Academic journal article Western Folklore

The Vanishing Hitchhiker at Fifty-Five

Academic journal article Western Folklore

The Vanishing Hitchhiker at Fifty-Five

Article excerpt


The legend of the Vanishing Hitchhiker hardly needs an introduction. The core story concerns a traveller who offers a ride to a vulnerable-looking pedestrian, only to find his passenger has disappeared without trace. Later investigations reveal that the passenger was a supernatural entity, not a living human being at all.

The very first issue of this journal (then California Folklore Quarterly) carried an article on this story written by two young anthropologists (Beardsley and Hankey 1942). It was followed in the next volume by a second study which continued the discussion and updated some of the ideas (Beardsley and Hankey 1943). The papers attracted the immediate notice of one of the leading folklorists of the day (Jones 1944a), and, of late, the legend has received considerable attention which has resulted in many useful insights (see, for example: Luomala 1972; Wilson 1975; Fish 1976; Mitchell 1976; Langlois 1978; Bennett 1984; Goss 1984; Shenhar 1985; Glazer 1987; Dumerchat 1990; Nicolaisen 1990). Indeed, the Vanishing Hitchhiker has become perhaps the most frequently collected and widely discussed modern story. Nevertheless, Beardsley and Hankey's original work, as well as being one of the first full-length studies of any contemporary legend, remains perhaps the most complete folkloric examination of the Vanishing Hitchhiker.l The present essay reviews the original articles in the light of current information about the legend, and suggests modern readings of a common variant.


The California Folklore Quarterly Articles

Beardsley and Hankey's studies were based on a corpus of 79 Vanishing Hitchhiker stories collected from 60 different locations in the United States. The authors' initial aim was to link the legend with a real-life incident. When that failed, they tried to discover the "original" story. As they could find no obvious analogue in older traditions, they concluded that it was completely new, a product of the previous twenty years or so: "a story that is in no sense a survival from an outdated culture, but stands as a fully-fledged representative of the contemporary tale" (Beardsley and Hankey 1943:16) . Though they were not able to collect versions from outside the US, they confessed that they "would not be surprised to find the story in any part of the so-called civilized world" (ibid., 17). However, as most versions they had collected "had been heard by narrators before 1939" and the incidents were supposed to have happened some time ago, they judged that the story was dying out: "Though still told occasionally, it is no longer a vital, living tale" (ibid., 22).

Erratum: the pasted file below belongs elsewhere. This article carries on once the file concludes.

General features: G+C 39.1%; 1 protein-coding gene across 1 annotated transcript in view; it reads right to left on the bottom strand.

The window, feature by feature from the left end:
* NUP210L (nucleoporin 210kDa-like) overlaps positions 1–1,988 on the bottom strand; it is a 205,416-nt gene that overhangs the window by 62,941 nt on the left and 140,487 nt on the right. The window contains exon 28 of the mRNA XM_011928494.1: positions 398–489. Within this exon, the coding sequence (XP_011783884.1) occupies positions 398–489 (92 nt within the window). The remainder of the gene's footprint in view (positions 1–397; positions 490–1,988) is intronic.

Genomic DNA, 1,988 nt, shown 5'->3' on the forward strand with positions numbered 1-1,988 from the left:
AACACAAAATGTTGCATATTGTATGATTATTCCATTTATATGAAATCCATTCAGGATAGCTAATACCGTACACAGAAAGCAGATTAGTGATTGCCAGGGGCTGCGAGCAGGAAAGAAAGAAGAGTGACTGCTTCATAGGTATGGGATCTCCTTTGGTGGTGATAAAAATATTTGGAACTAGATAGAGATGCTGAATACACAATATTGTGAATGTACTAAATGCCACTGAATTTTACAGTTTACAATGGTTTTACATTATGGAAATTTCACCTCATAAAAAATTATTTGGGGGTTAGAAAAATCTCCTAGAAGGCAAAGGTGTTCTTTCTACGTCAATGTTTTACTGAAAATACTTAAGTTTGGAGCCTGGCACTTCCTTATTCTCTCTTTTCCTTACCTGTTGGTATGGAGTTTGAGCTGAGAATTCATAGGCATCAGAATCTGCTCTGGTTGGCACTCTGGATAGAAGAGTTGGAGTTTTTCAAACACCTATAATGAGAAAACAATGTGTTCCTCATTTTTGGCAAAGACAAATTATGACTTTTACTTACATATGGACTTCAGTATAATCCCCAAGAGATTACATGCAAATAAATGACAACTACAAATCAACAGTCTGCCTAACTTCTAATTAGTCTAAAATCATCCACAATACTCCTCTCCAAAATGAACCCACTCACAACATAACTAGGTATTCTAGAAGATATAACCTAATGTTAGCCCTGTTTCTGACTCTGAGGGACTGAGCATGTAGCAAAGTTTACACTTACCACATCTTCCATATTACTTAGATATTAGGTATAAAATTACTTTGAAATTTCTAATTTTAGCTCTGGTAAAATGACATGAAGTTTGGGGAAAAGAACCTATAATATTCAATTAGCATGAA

By analysing their corpus of stories they discovered four variants they thought were quite distinct. In stories of the Version A pattern (49 examples), the ghost is offered a ride by a motorist, gives an address and disappears. The motorist calls at the address he has been given, only to be told his passenger has been dead a number of years. In Version B stories (9 examples) the travellers(s) offer a ride to an old woman who issues a warning or prophecy before disappearing from the vehicle. The traveller(s) later receive information that she has been dead some time. In Version C (11 examples), a young man meets a girl at a dance and offers her a ride home; she asks to be put down at a cemetery and disappears; he later finds she is dead and this is confirmed by some personal possession being left on her grave. In Version D (6 examples) a mysterious old lady carrying a basket is offered a ride and disappears; later the traveller(s) discover that they have given a ride to the Hawaiian Goddess Pelee (see Beardsley and Hankey 1942). As well as these 75 classifiable texts, they had a number of mixed types.

They judged that Version A stories were probably "the closest to the original story" (Beardsley and Hankey 1943:25). Version B texts seemed to be limited to the Mid-West and dated to a very specific time (1933, the year of the Chicago Centennial Fair), so they concluded they might be "a block apart from the standard hitchhiker" (Beardsley and Hankey 1942:312). …

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